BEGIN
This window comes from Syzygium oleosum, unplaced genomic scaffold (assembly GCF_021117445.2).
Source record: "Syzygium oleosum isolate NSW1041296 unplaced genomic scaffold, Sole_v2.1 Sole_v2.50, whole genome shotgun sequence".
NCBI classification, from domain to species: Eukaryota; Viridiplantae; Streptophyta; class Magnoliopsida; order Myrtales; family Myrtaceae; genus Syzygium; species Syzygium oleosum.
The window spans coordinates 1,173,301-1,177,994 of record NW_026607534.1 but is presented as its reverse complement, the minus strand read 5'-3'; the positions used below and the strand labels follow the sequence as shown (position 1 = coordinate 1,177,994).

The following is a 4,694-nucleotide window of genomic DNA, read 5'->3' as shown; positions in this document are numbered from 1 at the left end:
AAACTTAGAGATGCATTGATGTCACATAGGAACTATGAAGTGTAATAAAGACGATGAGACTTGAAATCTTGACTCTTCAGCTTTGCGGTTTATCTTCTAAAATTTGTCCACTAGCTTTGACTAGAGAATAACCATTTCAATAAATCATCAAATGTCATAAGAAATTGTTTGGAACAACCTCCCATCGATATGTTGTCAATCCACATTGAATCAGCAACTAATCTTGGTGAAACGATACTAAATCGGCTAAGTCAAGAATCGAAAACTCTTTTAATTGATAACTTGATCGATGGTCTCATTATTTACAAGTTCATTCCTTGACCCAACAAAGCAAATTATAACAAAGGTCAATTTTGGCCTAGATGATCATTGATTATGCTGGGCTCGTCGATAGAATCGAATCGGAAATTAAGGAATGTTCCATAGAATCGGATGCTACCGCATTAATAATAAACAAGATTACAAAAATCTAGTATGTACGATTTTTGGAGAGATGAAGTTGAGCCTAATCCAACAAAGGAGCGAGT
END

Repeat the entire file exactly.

This window comes from Syzygium oleosum, unplaced genomic scaffold (assembly GCF_021117445.2).
Source record: "Syzygium oleosum isolate NSW1041296 unplaced genomic scaffold, Sole_v2.1 Sole_v2.50, whole genome shotgun sequence".
NCBI classification, from domain to species: Eukaryota; Viridiplantae; Streptophyta; class Magnoliopsida; order Myrtales; family Myrtaceae; genus Syzygium; species Syzygium oleosum.
The window spans coordinates 1,173,301-1,177,994 of record NW_026607534.1 but is presented as its reverse complement, the minus strand read 5'-3'; the positions used below and the strand labels follow the sequence as shown (position 1 = coordinate 1,177,994).

The following is a 4,694-nucleotide window of genomic DNA, read 5'->3' as shown; positions in this document are numbered from 1 at the left end:
AAACTTAGAGATGCATTGATGTCACATAGGAACTATGAAGTGTAATAAAGACGATGAGACTTGAAATCTTGACTCTTCAGCTTTGCGGTTTATCTTCTAAAATTTGTCCACTAGCTTTGACTAGAGAATAACCATTTCAATAAATCATCAAATGTCATAAGAAATTGTTTGGAACAACCTCCCATCGATATGTTGTCAATCCACATTGAATCAGCAACTAATCTTGGTGAAACGATACTAAATCGGCTAAGTCAAGAATCGAAAACTCTTTTAATTGATAACTTGATCGATGGTCTCATTATTTACAAGTTCATTCCTTGACCCAACAAAGCAAATTATAACAAAGGTCAATTTTGGCCTAGATGATCATTGATTATGCTGGGCTCGTCGATAGAATCGAATCGGAAATTAAGGAATGTTCCATAGAATCGGATGCTACCGCATTAATAATAAACAAGATTACAAAAATCTAGTATGTACGATTTTTGGAGAGATGAAGTTGAGCCTAATCCAACAAAGGAGCGAGT